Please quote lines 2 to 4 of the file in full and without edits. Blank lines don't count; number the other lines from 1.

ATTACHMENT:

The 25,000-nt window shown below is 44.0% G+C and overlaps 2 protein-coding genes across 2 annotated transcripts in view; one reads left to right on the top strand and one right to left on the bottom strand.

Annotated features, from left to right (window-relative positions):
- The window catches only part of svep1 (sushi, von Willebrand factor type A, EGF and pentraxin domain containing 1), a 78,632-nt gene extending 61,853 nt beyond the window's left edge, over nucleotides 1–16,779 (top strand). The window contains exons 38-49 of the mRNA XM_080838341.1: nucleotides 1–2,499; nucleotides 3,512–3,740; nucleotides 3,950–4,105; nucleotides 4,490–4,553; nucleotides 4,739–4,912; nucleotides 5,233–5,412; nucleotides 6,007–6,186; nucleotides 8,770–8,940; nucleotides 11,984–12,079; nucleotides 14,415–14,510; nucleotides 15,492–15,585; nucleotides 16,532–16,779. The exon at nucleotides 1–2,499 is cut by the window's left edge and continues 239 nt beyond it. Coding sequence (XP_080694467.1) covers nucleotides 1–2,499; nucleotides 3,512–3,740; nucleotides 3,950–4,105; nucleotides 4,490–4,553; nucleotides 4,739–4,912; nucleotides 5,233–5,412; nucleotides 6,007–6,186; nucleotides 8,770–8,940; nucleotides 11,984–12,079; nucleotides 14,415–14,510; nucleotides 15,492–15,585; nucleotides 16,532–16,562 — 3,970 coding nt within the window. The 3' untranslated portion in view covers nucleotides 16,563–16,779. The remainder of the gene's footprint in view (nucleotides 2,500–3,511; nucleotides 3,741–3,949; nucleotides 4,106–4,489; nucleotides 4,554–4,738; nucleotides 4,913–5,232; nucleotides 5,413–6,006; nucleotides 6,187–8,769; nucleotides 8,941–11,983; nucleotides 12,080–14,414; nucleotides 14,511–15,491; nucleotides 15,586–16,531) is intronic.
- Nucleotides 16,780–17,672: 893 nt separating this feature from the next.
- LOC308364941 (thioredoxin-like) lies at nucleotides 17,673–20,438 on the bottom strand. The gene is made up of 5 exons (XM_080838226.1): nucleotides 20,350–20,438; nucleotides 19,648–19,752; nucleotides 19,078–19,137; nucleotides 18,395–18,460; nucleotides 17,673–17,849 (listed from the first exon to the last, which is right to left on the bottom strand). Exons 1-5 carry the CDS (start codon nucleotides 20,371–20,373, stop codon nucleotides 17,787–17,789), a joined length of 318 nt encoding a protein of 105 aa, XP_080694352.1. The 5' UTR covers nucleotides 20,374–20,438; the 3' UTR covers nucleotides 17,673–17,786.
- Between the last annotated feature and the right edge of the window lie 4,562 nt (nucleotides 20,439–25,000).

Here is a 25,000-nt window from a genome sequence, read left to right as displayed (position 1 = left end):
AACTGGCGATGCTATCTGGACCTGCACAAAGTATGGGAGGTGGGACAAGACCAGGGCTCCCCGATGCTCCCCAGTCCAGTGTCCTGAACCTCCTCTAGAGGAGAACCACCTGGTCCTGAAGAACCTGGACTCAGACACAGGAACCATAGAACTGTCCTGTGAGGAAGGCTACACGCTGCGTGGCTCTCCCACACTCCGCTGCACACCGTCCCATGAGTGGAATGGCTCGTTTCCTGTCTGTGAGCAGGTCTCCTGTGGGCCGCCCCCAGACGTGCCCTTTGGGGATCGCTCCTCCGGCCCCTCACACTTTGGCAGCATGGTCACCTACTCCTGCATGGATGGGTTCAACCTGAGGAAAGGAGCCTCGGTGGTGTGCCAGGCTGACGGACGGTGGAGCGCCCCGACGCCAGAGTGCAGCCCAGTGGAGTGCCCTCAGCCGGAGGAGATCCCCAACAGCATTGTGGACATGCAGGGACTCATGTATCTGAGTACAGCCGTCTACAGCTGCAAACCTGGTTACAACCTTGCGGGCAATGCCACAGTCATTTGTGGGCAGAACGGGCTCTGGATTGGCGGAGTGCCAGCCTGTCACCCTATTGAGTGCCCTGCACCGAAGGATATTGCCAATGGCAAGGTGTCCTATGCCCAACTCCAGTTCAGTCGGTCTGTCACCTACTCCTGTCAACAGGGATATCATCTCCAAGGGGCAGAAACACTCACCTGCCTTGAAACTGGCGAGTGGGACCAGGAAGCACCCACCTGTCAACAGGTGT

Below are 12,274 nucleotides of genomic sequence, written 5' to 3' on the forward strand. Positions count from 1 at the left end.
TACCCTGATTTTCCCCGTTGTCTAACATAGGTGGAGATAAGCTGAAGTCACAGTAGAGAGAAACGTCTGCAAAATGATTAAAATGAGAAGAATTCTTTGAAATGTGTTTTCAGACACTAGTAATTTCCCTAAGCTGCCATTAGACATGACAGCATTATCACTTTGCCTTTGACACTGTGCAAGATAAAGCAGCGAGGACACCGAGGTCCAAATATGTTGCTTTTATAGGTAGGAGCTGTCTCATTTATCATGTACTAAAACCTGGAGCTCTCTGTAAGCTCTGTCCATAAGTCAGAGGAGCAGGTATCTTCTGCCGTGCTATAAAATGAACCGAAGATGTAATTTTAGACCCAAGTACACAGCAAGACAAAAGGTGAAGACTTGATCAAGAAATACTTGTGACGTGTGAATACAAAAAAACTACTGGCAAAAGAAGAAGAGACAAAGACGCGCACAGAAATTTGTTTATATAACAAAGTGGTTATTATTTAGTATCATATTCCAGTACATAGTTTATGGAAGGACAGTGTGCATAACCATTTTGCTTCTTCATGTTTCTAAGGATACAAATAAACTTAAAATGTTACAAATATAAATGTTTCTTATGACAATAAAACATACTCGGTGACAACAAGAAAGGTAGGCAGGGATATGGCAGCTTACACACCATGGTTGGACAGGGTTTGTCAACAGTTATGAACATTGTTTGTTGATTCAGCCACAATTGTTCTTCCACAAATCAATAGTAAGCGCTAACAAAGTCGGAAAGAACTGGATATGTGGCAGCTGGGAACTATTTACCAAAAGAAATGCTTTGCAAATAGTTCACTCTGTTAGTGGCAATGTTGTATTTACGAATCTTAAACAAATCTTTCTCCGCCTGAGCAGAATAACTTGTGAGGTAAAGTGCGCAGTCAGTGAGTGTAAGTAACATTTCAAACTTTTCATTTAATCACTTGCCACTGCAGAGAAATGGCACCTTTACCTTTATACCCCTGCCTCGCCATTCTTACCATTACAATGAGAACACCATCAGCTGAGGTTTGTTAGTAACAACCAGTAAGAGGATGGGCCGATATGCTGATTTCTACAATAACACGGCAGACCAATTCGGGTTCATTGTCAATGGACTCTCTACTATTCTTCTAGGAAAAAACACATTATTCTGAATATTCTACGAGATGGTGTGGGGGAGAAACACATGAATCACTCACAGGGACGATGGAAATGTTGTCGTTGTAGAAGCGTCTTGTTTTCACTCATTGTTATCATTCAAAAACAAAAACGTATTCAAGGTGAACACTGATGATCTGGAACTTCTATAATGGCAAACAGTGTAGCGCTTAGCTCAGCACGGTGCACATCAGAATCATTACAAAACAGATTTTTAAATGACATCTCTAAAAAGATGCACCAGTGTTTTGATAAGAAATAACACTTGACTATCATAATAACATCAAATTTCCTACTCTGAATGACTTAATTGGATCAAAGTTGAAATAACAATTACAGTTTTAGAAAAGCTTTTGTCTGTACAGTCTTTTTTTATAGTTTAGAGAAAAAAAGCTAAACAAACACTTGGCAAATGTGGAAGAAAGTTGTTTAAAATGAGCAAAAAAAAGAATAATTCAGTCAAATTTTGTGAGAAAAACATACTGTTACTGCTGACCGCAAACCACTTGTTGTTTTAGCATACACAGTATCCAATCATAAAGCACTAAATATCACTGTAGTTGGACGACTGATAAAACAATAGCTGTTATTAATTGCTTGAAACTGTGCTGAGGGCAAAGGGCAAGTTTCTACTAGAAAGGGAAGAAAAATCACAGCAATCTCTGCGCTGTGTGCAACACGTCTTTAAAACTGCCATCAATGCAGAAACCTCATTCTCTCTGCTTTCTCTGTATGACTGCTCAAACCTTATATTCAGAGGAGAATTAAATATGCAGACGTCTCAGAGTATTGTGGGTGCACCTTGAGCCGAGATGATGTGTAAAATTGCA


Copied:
Annotated features, from left to right (window-relative positions):
- The window catches only part of svep1 (sushi, von Willebrand factor type A, EGF and pentraxin domain containing 1), a 78,632-nt gene extending 61,853 nt beyond the window's left edge, over nucleotides 1–16,779 (top strand). The window contains exons 38-49 of the mRNA XM_080838341.1: nucleotides 1–2,499; nucleotides 3,512–3,740; nucleotides 3,950–4,105; nucleotides 4,490–4,553; nucleotides 4,739–4,912; nucleotides 5,233–5,412; nucleotides 6,007–6,186; nucleotides 8,770–8,940; nucleotides 11,984–12,079; nucleotides 14,415–14,510; nucleotides 15,492–15,585; nucleotides 16,532–16,779. The exon at nucleotides 1–2,499 is cut by the window's left edge and continues 239 nt beyond it. Coding sequence (XP_080694467.1) covers nucleotides 1–2,499; nucleotides 3,512–3,740; nucleotides 3,950–4,105; nucleotides 4,490–4,553; nucleotides 4,739–4,912; nucleotides 5,233–5,412; nucleotides 6,007–6,186; nucleotides 8,770–8,940; nucleotides 11,984–12,079; nucleotides 14,415–14,510; nucleotides 15,492–15,585; nucleotides 16,532–16,562 — 3,970 coding nt within the window. The 3' untranslated portion in view covers nucleotides 16,563–16,779. The remainder of the gene's footprint in view (nucleotides 2,500–3,511; nucleotides 3,741–3,949; nucleotides 4,106–4,489; nucleotides 4,554–4,738; nucleotides 4,913–5,232; nucleotides 5,413–6,006; nucleotides 6,187–8,769; nucleotides 8,941–11,983; nucleotides 12,080–14,414; nucleotides 14,511–15,491; nucleotides 15,586–16,531) is intronic.
- Nucleotides 16,780–17,672: 893 nt separating this feature from the next.